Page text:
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Recent UN Security Council Statements on Libya and Migrants

The special meeting of the European Council will occur later today. Based on various press reports, it seems that the EU will decide to pursue several courses of actions in response to the situation in the Mediterranean, including taking steps – presumably by military force – to identify, capture and destroy migrant boats in Libya before the boats are used by smugglers. HR Federica Mogherini will reportedly be instructed to seek authorisation for the military strikes from the UN. (Click here (IT) and here (EN) for articles)  (Here is the Draft European Council Statement via Statewatch.)

The most recent UN Security Council resolution on Libya (Resolution 2213) was adopted on 27 March 2015; the Resolution extended the mandate of the United Nations Support Mission in Libya (UNSMIL) until 15 September 2015. The Resolution also took note of, among other matters, the dire situation faced by migrants in Libya and called on the Libyan government to promote and protect “the human rights of all persons in Libya, particularly those of African migrants and other foreign nationals.”

On 21 April, after the most recent migrant boat accident, the Security Council released a Press Statement regarding the boat accident and “expressed their concern at the implications for regional stability posed by transnational organized crime and illicit activities such as the smuggling of migrants…”

The press statement is not a formal statement from the Security Council, but may provide some limited insight into how members of the Security Council view the relationship between the flow of migrant boats and a possible threat to international peace and security and how the Security Council might respond to the EU request.

Full Text of the 21 April 2015 Press Statement:

“Security Council Press Statement on Recent Maritime Tragedy in Mediterranean Sea

The following Security Council press statement was issued today by Council President Dina Kawar (Jordan):

The members of the Security Council deplored the recent maritime tragedy in the Mediterranean Sea that resulted in hundreds of casualties, and extended their deepest condolences to all those affected and to their families.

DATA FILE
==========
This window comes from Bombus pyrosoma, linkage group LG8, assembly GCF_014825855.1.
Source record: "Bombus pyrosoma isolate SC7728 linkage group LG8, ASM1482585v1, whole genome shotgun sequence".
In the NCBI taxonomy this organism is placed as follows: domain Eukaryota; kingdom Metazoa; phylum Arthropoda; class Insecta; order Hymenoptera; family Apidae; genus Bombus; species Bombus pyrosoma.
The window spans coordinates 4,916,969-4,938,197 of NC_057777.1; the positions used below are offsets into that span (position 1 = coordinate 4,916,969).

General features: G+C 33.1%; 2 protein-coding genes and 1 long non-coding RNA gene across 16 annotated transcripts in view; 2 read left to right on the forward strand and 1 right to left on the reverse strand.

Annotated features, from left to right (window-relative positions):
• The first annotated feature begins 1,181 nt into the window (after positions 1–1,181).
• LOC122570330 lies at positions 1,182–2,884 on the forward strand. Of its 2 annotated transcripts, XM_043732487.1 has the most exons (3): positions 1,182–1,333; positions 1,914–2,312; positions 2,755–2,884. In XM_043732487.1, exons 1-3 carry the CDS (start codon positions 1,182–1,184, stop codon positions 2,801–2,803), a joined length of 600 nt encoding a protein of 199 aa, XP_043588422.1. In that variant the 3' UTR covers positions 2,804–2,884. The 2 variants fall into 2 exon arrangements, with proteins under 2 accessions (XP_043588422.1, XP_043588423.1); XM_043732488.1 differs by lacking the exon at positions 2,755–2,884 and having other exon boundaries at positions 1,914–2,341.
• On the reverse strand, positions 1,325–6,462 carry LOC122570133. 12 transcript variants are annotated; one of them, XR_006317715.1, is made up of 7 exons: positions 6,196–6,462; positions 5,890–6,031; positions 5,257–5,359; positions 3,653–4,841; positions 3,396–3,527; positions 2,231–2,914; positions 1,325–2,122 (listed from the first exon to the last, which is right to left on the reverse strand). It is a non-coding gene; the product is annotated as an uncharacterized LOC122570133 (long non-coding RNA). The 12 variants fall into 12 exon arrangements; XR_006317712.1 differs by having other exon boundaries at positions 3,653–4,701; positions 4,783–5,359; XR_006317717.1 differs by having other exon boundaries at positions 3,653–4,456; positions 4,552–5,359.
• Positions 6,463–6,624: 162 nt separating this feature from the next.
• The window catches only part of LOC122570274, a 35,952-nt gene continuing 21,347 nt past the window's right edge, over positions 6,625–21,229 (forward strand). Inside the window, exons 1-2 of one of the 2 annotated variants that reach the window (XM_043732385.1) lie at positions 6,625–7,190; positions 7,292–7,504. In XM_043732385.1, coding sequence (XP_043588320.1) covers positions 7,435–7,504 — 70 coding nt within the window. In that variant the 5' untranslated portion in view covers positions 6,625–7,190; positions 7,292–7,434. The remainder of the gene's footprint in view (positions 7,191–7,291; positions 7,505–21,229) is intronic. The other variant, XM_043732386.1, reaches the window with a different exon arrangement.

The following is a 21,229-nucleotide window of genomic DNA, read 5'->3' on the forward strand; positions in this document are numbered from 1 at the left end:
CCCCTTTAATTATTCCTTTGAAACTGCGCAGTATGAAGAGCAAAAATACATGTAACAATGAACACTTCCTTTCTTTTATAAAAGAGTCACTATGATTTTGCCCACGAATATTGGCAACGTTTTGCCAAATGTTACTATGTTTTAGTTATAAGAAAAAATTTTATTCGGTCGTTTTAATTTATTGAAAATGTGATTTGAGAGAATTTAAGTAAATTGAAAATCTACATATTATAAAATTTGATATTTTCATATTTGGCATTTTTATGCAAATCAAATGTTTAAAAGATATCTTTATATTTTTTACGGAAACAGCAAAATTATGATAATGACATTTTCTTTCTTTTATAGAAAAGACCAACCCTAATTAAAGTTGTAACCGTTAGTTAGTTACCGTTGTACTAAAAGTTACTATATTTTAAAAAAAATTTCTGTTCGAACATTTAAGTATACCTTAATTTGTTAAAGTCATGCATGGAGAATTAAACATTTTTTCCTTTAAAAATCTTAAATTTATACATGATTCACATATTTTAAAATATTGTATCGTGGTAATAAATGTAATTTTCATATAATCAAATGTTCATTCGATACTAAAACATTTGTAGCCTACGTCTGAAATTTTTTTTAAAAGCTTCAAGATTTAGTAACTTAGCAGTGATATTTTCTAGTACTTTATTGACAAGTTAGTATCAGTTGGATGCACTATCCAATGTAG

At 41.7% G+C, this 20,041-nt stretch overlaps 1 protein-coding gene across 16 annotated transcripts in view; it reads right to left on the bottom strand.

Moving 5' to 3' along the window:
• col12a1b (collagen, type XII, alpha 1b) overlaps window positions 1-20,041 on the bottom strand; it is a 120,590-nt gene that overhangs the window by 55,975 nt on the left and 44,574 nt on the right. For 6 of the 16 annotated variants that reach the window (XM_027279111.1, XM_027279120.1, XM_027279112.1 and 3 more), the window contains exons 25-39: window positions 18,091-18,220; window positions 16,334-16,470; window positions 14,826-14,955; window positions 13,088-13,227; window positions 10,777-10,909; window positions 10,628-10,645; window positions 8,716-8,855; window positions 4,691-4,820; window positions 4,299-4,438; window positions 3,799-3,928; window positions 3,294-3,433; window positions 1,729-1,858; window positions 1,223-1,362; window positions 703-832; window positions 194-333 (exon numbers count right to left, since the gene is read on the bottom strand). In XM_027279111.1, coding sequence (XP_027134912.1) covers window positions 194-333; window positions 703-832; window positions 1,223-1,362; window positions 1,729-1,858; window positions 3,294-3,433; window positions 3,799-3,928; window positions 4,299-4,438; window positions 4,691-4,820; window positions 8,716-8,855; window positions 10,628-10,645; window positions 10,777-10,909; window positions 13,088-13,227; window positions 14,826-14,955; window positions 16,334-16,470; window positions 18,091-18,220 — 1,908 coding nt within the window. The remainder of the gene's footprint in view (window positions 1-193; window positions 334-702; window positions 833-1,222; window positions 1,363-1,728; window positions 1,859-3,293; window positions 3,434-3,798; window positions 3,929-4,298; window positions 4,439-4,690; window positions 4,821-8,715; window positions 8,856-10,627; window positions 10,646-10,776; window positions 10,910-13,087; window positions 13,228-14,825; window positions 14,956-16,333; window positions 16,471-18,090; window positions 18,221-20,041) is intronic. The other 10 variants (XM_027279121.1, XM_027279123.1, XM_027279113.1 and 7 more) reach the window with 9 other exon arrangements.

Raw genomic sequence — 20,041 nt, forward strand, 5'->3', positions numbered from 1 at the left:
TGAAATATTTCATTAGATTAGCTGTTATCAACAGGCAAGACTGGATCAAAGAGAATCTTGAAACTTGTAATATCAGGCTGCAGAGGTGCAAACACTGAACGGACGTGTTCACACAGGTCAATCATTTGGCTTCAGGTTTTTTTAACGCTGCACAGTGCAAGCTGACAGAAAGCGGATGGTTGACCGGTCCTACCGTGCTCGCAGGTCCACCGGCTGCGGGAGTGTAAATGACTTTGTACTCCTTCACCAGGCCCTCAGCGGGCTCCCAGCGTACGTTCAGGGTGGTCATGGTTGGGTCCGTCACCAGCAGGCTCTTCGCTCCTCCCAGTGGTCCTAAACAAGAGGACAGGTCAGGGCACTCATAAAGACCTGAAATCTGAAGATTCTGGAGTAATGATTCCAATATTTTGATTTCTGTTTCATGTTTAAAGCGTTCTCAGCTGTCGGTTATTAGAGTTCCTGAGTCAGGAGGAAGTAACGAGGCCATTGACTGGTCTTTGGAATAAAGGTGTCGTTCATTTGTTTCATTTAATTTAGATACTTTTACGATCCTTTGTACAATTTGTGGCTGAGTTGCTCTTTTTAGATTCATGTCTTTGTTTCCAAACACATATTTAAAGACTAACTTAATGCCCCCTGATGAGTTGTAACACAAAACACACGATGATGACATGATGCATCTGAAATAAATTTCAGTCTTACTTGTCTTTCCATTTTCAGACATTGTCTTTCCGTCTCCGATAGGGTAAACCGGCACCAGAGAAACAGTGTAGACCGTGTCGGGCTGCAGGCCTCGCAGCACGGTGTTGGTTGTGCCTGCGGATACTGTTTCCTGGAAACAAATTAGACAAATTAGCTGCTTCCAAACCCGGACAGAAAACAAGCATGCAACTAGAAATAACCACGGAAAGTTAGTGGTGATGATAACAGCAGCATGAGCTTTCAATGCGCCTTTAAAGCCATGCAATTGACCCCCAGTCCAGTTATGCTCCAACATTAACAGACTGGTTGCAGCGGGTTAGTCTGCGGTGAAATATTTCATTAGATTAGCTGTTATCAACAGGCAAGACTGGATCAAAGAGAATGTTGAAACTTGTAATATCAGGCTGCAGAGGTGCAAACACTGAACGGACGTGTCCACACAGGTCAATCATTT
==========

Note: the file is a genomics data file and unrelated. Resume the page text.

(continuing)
The members of the Security Council expressed their grave concern at the recent proliferation of, and endangerment of lives by, the smuggling of migrants in the Mediterranean Sea, off the coast of Libya.

The members of the Security Council expressed their concern at the implications for regional stability posed by transnational organized crime and illicit activities such as the smuggling of migrants, condemned and deplored the said acts and underlined the need to bring the perpetrators of these acts to justice.

The members of the Security Council called for the full implementation by State Parties of the Protocol against the Smuggling of Migrants by Land, Sea and Air, supplementing the United Nations Convention against Transnational Organized Crime.

The members of the Security Council expressed their strong support to countries in the region affected by the smuggling of migrants and emphasized the need to step up coordination of international efforts in order to strengthen a global response to this common challenge, and in order to protect these vulnerable migrants from being victimized by human traffickers.

The members of the Security Council urged all Member States, including countries of origin and transit, to cooperate with each other and with relevant international and regional organizations, including the IOM [International Organization for Migration], in addressing illicit migration flows, and dismantling smuggling networks in the region.